4 responses to “Knowledge Hypocrites: Take Two!

  1. researchimpact February 4, 2012 at 8:08 am

    Thanks for the shout out, KMbeing. Whether we are meeting in a research collaboration or in a social interaction we have lots of opportunities to share and make the world a better place. Although “better” is subjective and socially constructed, but we’ll go with this as a goal and seek out opportunities for knowledge sharing and collaboration to make us “better” brokers and better individuals.

    • KMbeing February 10, 2012 at 6:10 pm

      I really enjoyed your latest blog David and feel you addressed a critical problem within KMb if knowledge brokers, practicitioners and anyone sharing knowledge do not just “talk the talk” but also “walk the walk”.

      I agree with you that “better” is subjective, but from a personal perspective when we can make our own knowledge circles more collaborative and engage with others with integrity to find understanding, I believe we begin to make the world a better place. I appreciate your comment.

  2. Cameron D. Norman February 4, 2012 at 11:24 am

    Fantastic post. Part of the problem is not just one of integrity and fit between values and beliefs and practices, but also a system that allows these hypocrisies to flourish. Our language sounds so great, but in practice is largely devoid of meaning. When we speak of relationships in our work and the need to build them it sounds great, until we realize that relationships take time to form, lead to disagreement, hurt feelings, changes in expectations, and so on. Building “communities of practice” sound fabulous, until you realize that communities require nurturing, policing, support, have cliques, take time, and are made up of relationships (see previous comment). Suddenly, putting CoP down as a strategy isn’t so great…unless you don’t actually create a community.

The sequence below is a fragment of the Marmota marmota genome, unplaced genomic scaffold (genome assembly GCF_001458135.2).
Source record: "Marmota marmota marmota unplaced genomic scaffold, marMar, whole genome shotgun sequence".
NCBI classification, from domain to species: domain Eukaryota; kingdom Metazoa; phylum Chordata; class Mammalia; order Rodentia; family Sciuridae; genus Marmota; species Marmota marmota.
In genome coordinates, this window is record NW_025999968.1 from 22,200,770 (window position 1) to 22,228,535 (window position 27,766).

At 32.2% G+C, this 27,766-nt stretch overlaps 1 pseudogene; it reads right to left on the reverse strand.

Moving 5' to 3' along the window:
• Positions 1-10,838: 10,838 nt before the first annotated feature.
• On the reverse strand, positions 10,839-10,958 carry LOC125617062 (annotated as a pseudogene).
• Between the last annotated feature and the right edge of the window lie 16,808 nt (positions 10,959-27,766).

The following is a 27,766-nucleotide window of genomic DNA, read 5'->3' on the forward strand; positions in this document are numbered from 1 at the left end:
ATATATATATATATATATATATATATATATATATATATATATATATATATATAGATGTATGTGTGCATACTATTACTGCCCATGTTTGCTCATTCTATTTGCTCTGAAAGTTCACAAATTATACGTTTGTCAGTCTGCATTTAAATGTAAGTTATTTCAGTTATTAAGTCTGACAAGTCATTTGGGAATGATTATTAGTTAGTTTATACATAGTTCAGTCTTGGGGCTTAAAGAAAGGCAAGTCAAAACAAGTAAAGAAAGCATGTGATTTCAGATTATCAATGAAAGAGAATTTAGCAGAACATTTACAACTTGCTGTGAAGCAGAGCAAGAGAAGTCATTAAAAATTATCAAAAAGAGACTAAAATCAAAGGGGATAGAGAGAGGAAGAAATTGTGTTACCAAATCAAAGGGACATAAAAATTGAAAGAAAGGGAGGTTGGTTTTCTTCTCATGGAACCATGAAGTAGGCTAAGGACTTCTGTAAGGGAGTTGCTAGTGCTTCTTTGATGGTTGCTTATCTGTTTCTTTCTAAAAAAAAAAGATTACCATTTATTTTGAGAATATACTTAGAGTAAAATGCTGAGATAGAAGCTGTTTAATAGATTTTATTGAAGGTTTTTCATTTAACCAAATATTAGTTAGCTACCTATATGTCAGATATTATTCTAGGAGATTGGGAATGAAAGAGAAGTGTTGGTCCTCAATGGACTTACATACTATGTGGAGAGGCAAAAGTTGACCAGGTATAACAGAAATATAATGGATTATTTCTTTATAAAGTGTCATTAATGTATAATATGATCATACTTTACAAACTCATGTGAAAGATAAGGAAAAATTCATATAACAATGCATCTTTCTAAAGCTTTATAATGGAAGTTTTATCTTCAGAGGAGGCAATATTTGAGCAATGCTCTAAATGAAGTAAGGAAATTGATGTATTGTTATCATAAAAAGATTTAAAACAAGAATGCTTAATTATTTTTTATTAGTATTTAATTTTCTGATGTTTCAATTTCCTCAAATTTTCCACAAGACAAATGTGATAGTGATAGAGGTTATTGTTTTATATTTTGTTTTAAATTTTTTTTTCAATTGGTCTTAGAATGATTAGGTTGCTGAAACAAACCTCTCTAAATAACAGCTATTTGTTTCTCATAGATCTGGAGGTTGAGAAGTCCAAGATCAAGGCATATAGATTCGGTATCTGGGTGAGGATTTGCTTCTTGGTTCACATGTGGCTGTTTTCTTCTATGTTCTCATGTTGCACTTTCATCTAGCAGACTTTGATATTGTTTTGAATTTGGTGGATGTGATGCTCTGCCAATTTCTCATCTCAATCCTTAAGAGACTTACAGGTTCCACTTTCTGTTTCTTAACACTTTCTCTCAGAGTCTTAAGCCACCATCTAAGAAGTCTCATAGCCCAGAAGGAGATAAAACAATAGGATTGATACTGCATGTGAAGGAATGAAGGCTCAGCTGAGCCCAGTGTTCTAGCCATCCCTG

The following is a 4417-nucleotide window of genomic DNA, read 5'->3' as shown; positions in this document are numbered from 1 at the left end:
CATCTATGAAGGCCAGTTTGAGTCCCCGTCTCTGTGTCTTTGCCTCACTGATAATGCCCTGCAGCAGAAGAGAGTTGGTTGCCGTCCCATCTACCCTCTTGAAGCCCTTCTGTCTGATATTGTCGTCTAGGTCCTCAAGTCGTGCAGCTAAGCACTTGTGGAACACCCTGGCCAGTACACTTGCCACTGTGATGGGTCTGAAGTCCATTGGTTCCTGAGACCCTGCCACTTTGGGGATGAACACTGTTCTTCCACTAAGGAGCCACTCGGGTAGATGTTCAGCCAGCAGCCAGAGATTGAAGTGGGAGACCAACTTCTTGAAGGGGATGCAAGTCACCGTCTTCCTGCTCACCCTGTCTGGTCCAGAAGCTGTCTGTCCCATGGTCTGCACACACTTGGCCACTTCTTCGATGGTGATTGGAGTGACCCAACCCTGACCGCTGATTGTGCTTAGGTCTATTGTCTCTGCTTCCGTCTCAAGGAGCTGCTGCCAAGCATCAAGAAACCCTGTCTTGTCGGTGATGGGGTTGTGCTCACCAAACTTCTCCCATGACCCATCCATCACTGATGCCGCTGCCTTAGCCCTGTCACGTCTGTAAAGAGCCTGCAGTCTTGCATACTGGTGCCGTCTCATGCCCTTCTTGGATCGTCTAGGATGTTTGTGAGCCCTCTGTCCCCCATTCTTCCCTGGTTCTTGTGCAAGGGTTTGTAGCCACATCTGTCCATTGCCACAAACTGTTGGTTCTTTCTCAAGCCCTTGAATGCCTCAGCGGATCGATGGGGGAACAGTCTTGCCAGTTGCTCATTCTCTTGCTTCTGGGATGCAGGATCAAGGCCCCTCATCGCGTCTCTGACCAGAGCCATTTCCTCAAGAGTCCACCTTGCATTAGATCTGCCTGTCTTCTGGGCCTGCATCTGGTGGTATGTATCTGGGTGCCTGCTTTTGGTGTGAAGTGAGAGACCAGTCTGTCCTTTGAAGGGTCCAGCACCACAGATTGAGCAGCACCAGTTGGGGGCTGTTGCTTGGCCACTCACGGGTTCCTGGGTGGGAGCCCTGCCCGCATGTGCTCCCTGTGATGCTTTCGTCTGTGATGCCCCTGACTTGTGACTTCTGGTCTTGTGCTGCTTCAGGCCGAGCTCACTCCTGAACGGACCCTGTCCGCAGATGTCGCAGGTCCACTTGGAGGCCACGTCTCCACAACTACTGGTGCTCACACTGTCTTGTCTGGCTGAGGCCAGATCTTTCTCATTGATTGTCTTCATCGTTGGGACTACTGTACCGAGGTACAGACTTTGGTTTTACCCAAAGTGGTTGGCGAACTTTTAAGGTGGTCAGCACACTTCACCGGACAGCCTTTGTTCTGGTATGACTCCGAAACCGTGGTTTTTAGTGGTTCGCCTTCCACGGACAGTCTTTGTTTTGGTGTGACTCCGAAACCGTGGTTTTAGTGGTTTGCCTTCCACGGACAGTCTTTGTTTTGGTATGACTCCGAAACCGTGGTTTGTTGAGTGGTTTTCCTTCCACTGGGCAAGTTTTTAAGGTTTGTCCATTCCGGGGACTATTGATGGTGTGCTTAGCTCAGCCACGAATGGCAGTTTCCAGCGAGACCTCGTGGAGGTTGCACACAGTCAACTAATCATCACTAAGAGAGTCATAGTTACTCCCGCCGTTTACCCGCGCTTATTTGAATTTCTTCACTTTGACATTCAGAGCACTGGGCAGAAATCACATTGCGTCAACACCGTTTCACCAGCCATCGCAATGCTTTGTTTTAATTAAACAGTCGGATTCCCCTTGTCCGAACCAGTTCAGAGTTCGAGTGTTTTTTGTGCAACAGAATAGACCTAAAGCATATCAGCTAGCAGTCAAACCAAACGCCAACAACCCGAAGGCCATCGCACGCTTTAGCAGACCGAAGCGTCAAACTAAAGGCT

You and David have hit this on the head. Until our systems are changed — from the top and bottom — we will have difficulty. The only hope for change is persistence, coordination and setting exemplars for living our values and continuing to point out that the emperor has no clothes when he doesn’t, and when he does.

    I’ve added a further two cents on my blog by re-blogging this great piece:

    • KMbeing February 7, 2012 at 5:43 pm

      Thanks for your comment Cameron. As I mentioned on your great blog site, I appreciate the acknowledgement, and emphasize that good communication is the key – but it’s not always easy (as you also point out). Good communication is sometimes (often more than not) a challenge with many barriers. To overcome these challenges we must have personal integrity with a desire to communicate and break down barriers to create understanding with anyone we come in contact with.

      As you also point out, the term “communities of practice” is often thrown around so often withhout really understanding what it is that we want to accomplish within “communities of practice”. At the heart of knowledge mobilization is the hope for social benefit; on a smaller scale for communities of practice – on a larger scale to make the world a better place.

      Until we can appreciate the more holistic idea of “communities of practice” that embraces the many peoples, cultures and values that sometimes don’t match our own but still provide channels to communicate understanding across communities of practice, there is little hope for creating new knowledge and change.

      Thanks again.